nytheatre.com review by Martin Denton
August 21, 2006
Signature Theatre Company's revival of August Wilson's Seven Guitars is in every way a triumph. Under the strong directorial hand of Ruben Santiago-Hudson (who was one of the stars of the original New York production of this play, ten years ago), this powerful story is thrillingly and gracefully told. And thanks to the atmospheric production design and the rich, authentic performances of the expert cast, the remarkable subtext of Wilson's work—the contours of African American life, sixty-odd years ago and today—are conveyed thoughtfully and carefully. It's great drama and great theatre: genuine American tragedy, in fact; and at a $15 ticket price, it's one of our city's greatest bargains as well. This show truly is not to be missed.
Seven Guitars takes place in Pittsburgh in 1948, in the Hill District that's the locale of most of Wilson's history plays. We're in the backyard—such as it is—of a modest two-story house that's been divided into apartments. The occupants are Vera, a young woman who is trying to move on after an unsatisfactory romance with a guitar player named Floyd; Louise, in her late 40s, a busy-body hairdresser whose husband left her more than a decade ago and who now, though she'd never admit it, is ready for a replacement; and Hedley, nearly 60, a powerful though seemingly slow man, obsessed by memories of his father and notions of black superiority over the white man.
Floyd returns after a 90-day stint in the workhouse. Before his incarceration, he was in Chicago, where he recorded a song that has since become a pretty solid hit. He's ready to go back to the studio (and he has a bona fide offer in hand to do just that); he's ready to finally get a piece of the American pie that's been denied him and his family and his race for all too long. He wants Vera to be with him when he claims it.
Floyd's bandmates, Red Carter (drums; a dapper, middle-aged ladies' man, with—oh yes—a wife and kids at home) and Canewell (harmonica; a slick ne'er-do-well with no fixed address and, to hear him tell it, more girls than he can handle), also converge here. Their discussions turn on whether they'll go with Floyd to Chicago, whether they've been treated fairly (they're quick to remind Floyd that while they all made the record, only Floyd's name is on the disc), and—significantly—whether Floyd's white manager Mr. T.L. Hall will front them money to get their instruments out of hock. Louise's beautiful niece Ruby arrives from Alabama, having fled an ugly situation involving one suitor who has killed another suitor. Hedley talks about how the Bible has prophesied black dominance over whites, and everybody gathers around the radio to listen to Joe Louis go for the boxing championship. History and recrimination and jive and glorious song and dance pass the days and nights. And then, suddenly, Floyd's manager gets into some trouble, and this small, angry, insular world starts to implode.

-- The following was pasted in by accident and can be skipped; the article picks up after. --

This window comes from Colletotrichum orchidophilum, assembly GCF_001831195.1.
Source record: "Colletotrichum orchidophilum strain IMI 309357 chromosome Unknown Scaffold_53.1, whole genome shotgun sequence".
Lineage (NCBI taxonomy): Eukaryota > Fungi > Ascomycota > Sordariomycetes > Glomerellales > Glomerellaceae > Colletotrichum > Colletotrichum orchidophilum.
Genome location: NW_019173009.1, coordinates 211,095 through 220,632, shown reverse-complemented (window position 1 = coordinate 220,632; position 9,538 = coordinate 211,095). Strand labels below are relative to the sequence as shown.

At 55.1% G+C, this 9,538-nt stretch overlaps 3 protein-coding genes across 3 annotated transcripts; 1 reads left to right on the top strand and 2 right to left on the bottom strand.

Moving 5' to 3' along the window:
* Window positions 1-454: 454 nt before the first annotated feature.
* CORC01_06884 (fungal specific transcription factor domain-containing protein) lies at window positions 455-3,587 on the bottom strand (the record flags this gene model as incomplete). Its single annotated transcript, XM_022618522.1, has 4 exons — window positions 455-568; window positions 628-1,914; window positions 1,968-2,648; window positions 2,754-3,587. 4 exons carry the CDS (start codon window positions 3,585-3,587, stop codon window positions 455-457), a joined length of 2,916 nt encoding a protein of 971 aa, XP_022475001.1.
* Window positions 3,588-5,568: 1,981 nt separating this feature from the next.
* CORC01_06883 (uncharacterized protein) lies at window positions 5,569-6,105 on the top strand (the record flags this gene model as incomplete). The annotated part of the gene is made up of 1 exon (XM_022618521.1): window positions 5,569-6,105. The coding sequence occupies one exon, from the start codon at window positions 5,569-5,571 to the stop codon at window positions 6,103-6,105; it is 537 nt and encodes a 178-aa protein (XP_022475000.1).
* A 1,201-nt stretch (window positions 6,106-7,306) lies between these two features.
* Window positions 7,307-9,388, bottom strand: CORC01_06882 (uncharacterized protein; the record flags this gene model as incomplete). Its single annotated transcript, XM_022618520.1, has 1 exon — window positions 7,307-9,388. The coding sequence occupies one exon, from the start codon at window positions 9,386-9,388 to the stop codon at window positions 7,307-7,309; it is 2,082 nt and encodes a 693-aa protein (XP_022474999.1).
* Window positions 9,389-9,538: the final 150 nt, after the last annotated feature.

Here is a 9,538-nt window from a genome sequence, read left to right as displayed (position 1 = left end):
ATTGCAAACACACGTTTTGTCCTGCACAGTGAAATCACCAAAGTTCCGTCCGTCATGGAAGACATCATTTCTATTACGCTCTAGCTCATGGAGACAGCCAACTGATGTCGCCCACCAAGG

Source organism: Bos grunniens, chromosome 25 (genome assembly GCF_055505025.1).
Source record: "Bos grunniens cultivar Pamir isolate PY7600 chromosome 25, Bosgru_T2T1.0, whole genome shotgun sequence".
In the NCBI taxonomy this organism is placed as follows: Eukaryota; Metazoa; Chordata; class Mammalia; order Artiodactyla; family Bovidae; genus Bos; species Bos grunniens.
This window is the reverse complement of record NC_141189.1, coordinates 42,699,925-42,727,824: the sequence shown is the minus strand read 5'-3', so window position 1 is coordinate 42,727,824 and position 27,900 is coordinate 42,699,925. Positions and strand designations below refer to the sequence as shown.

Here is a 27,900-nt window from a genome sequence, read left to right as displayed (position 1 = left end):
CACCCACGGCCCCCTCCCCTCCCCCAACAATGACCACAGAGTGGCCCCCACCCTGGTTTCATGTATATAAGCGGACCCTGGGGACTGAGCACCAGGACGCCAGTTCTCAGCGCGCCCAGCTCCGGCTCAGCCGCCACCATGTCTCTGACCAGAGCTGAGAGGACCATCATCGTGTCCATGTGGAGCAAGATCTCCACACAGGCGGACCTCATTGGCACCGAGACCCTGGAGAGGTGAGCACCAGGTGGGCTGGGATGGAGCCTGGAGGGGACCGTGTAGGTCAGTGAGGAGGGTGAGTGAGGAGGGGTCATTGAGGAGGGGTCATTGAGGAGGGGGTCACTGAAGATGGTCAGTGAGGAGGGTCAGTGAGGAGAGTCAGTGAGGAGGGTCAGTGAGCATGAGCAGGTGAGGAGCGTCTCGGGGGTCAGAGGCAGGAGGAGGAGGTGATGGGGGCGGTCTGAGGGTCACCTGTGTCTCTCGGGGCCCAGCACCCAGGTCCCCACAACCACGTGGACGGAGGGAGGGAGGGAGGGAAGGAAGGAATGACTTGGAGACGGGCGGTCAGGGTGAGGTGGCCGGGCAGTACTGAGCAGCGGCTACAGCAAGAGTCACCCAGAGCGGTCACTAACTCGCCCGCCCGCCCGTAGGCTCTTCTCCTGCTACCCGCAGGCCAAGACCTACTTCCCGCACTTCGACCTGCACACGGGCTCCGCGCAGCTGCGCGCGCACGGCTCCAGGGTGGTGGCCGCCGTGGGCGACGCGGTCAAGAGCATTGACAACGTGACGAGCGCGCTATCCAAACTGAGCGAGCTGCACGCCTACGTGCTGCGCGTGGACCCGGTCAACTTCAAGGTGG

Wilson balances a taut, compelling throughline about Floyd's struggle to get back to Chicago with rich and revelatory detail that helps us understand who all these people are and, vividly, what it might have been like to have lived as they did, the boundaries of their lives constricted by racist institutions far outside their control. Wilson's genius here is to make the theme of injustice the backdrop of his play rather than its hook; it's always just beneath the surface or just behind everything that happens in Seven Guitars, but it's subtle, insidious, taken for granted.
Signature Theatre Company has taken immense care in putting this production together. Richard Hoover's set feels authentic and lived-in, Karen Perry's costumes are true to the period and to the characters (including being well-representative of each person's economic situation), Jane Cox's lighting design is appropriately naturalistic and evocative, and Bill Sims, Jr.'s music and Darron L. West's sound design contribute mightily to the ambiance of the piece. Ken Roberson has contributed some lively choreography that provides wondrous bursts of joy within the generally starved atmosphere, and Rick Sordelet's fight sequences are exciting and convincing.
Lance Reddick looks and moves exactly right as Floyd, but he doesn't seem to have found his way into the role just yet (he probably will, with time); there's still a tentativeness, especially in Floyd's big character-defining second-act monologue, that tells on him. But the other six members of this cast are superlative. Kevin Carroll, Stephen McKinley Henderson, and Charles Weldon (as Canewell, Red Carter, and Hedley, respectively) each inhabit their complex and conflicted characters with astonishing precision, bringing clarity and purpose to every beat of their performances. Cassandra Freeman (Ruby), Brenda Pressley (Louise), and Roslyn Ruff (Vera) match them with deeply-felt portrayals of women who live hard and work hard, drowning their troubles in perpetual motion (chattering or otherwise), taking great solace in a moment of gentle relaxation or heartfelt song.
Seven Guitars is awesomely potent; it's a privilege to see this first-rate contemporary American play in such an admirably first-class production. This is theatre at its best—the kind that lets us laugh one minute and cry the next, that moves us ineffably toward a stronger understanding of what it means to be human, and in particular the disaster of slavery and racism that so many of our forefathers wrought on so many others'.